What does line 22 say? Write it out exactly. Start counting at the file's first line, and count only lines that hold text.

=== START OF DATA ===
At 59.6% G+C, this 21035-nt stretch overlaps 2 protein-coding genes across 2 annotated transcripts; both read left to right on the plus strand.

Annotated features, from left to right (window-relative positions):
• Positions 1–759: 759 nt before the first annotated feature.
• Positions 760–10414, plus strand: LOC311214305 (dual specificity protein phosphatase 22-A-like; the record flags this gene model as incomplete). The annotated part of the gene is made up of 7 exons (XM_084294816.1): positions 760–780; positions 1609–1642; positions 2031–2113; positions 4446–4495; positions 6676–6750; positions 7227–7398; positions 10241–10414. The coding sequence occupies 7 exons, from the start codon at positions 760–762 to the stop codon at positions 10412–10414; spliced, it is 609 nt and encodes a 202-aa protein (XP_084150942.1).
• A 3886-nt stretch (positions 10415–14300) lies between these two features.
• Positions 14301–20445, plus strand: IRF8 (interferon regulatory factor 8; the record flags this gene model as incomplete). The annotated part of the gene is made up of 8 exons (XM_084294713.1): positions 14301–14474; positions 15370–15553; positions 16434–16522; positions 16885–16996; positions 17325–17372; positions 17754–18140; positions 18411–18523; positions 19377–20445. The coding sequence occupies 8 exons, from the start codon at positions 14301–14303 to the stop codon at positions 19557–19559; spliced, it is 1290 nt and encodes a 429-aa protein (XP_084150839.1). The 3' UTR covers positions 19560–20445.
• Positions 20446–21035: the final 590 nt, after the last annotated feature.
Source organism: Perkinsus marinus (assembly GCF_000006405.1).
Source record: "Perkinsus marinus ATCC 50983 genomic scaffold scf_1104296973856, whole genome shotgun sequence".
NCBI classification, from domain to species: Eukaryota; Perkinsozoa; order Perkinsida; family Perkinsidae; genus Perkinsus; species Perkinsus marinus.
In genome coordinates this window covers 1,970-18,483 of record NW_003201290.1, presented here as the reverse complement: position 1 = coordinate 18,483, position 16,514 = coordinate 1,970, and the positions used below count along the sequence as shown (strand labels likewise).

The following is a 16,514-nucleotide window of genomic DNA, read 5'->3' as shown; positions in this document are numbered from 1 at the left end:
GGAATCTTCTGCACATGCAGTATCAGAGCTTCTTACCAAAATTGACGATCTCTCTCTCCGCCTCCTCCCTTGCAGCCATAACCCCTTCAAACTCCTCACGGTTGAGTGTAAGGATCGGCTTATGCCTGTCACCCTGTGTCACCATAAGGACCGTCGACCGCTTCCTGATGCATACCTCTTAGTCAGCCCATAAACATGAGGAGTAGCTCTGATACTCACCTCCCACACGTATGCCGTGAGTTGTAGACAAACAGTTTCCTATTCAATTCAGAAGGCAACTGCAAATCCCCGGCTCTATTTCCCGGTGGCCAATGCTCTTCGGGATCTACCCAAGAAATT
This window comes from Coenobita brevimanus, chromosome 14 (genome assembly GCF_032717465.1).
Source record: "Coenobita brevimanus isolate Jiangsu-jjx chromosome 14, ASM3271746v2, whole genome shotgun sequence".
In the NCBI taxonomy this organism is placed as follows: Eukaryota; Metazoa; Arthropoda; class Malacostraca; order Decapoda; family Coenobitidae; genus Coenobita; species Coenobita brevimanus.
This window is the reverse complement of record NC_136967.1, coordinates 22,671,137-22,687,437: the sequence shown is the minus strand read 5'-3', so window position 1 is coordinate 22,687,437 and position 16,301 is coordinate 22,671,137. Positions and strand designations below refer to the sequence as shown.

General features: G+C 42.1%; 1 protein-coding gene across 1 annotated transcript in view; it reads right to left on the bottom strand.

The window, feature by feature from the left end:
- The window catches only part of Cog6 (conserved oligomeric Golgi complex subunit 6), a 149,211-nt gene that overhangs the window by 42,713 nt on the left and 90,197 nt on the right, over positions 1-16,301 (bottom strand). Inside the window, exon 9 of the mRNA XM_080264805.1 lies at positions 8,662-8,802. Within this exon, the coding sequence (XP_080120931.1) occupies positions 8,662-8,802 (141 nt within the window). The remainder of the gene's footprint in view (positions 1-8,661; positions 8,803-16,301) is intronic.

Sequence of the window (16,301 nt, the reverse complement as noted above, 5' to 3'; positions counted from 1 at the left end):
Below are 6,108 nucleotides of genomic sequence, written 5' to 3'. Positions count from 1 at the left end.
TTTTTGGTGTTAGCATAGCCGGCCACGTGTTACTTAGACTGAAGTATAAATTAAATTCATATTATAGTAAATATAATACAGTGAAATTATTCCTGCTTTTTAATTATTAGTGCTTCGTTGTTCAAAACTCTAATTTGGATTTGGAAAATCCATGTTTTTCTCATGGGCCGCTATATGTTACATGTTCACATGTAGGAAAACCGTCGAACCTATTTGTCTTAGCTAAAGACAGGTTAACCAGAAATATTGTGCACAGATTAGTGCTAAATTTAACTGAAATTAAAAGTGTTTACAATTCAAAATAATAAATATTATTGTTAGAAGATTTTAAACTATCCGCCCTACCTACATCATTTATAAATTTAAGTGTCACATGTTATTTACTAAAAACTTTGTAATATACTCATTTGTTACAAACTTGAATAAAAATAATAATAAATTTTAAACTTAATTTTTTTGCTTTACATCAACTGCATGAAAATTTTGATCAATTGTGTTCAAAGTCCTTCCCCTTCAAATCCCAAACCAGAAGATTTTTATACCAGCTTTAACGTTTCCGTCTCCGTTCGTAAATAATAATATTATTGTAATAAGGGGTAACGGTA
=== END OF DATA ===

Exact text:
Below are 6,108 nucleotides of genomic sequence, written 5' to 3'. Positions count from 1 at the left end.